Friday, February 7, 2020

Quote highlights from the 2020 Golden Kite Award Acceptance Speeches!


Young Reader and Middle Grade Fiction: Padma Venkatraman, for The Bridge Home (Nancy Paulsen Books)

Padma spoke of her childhood, of the challenges of a friend who hid in a cemetery night after night to escape the men who wanted to enslave her, who asked Padma because Padma was a child who loved to write,

“Padma, will you write my story one day?

Yes. I promise. It's taken me forty years, but this [is that] book.”
—Padma Venkatraman

Picture Book Text: Ashley Benham Yazdani, for A Green Place to Be: The Creation of Central Park (Candlewick)

“The ripples of one single park changed the way” America related to public spaces. How will the park look in 100 years? If nothing changes, it will be “a lot hotter, a lot wetter, a lot emptier.” Like the creators of central park, “We [too] stand at a tipping point of industry and its impact on our planet.”
—Ashley Benham Yazdani 

Non-Fiction for Younger Readers: Elizabeth Rusch, for Mario and the Hole in the Sky: How a Chemist Saved Our Planet, illustrated by Teresa Martinez (Charlesbridge)

Many kids today feel helpless. Elizabeth recounts that when she goes to school visits, she asks kids if anything going on today reminds them of the Ozone crisis. Every hand goes up. That’s why she wrote Mario and the Hole in the Sky.
“I wanted to give them a message of hope. That we actually imperiled our planet before, and we did something about it.” And that the effort was led by a boy from Mexico.
—Elizabeth Rusch

Picture Book Illustration: Hyewon Yum, for Clever Little Witch, written by Muon Thị Van (Margaret K. McElderry Books)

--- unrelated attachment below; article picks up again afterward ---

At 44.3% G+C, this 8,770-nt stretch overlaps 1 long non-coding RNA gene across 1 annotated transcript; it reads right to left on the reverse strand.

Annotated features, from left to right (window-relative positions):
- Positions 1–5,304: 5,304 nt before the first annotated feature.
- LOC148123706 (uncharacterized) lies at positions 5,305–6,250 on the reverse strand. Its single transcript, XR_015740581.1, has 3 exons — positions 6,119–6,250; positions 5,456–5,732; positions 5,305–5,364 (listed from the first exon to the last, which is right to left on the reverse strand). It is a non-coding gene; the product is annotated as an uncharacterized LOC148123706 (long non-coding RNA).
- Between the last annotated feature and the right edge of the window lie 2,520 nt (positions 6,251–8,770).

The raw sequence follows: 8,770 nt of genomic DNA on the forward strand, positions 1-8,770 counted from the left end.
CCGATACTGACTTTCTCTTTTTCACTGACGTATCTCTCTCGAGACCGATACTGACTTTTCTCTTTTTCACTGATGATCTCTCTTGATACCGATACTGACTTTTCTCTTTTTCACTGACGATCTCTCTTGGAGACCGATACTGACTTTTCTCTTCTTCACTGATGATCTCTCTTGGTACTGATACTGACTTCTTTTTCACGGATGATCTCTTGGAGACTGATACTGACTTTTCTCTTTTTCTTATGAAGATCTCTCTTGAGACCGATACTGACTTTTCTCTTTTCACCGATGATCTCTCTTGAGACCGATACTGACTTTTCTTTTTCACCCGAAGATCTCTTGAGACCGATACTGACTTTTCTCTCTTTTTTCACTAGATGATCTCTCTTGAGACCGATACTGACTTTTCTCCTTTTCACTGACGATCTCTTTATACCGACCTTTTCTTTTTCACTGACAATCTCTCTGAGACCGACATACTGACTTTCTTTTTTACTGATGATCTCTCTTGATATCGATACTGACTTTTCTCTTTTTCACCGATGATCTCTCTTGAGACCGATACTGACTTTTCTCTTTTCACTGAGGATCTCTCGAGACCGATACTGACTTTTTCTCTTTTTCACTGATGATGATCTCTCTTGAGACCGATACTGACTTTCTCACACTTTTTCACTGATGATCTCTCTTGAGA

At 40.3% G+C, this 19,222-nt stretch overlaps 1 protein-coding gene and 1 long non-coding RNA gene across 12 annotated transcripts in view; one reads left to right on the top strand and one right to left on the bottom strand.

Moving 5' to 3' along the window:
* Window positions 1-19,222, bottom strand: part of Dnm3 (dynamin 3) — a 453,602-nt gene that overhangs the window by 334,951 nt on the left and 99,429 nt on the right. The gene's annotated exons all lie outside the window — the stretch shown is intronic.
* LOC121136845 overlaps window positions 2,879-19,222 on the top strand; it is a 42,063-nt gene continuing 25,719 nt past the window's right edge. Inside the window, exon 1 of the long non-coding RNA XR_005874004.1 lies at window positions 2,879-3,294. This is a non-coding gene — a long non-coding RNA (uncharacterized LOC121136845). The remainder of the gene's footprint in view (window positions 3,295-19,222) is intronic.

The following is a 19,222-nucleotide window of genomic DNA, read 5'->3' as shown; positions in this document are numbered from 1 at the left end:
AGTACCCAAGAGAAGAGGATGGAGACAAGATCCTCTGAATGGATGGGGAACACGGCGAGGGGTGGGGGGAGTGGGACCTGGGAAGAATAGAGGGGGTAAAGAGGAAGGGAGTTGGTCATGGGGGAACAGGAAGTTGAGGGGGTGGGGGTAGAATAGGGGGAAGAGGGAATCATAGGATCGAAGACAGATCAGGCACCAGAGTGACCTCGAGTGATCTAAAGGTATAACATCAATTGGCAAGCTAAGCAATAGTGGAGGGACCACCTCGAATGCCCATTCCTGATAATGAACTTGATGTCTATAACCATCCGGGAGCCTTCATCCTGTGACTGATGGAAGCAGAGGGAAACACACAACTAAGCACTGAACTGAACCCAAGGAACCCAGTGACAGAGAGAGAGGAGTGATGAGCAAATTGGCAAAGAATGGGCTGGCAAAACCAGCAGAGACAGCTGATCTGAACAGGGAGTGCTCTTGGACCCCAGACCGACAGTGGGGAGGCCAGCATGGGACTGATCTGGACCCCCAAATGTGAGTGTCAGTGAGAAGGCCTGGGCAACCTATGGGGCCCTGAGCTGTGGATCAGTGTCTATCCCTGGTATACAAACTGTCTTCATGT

“I'm very lucky. I was given this award eleven years ago for my first book. So this is my second time giving this speech. And now I know better what it means... It means so much.” Thank you —Hyewon Yum

Non-Fiction for Older Readers: Deborah Heiligman, for Torpedoed: The True Story of the World War II Sinking of “The Children’s Ship” (Henry Holt)

Deborah starts by speaking of our shared “commitment to creating the best books we can for the most important people in the world...” About her research, she was" thrilled to discover" primary sources, and still “many more primary sources, including two survivors to meet and interview... Time and time again, I was struck by how this tragedy brought out the best in people.” —Deborah Heiligman

Young Adult Fiction: Julie Berry, for Lovely War (Viking Books for Young Readers)

Julie speaks to the wonderful beginners in this room, saying “we want to hear your stories.” She thanks SCBWI for including a donation to a charity as part of these awards, charities chosen by the winners. Equal Justice Initiative is her choice. “Justice demands that the truth be spoken out loud... Truth has gotten a bad rap of late. It needs a better publicist... But we can't lose hope in the truth.”
—Julie Berry

Sid Fleischman Humor Award Winner: Remy Lai, for Pie in the Sky (Henry Holt)

“Are you ready for some jokes? I don't have any. Really...” Remy tells the story of finding out she'd won the award...  Having to give a speech? ”Now that I'm officially funny...that's very hard.” She turns serious, “Sometimes publishing can make you feel like you can never be enough... I'm going to accept that today, I'm enough."    —Remy Lai

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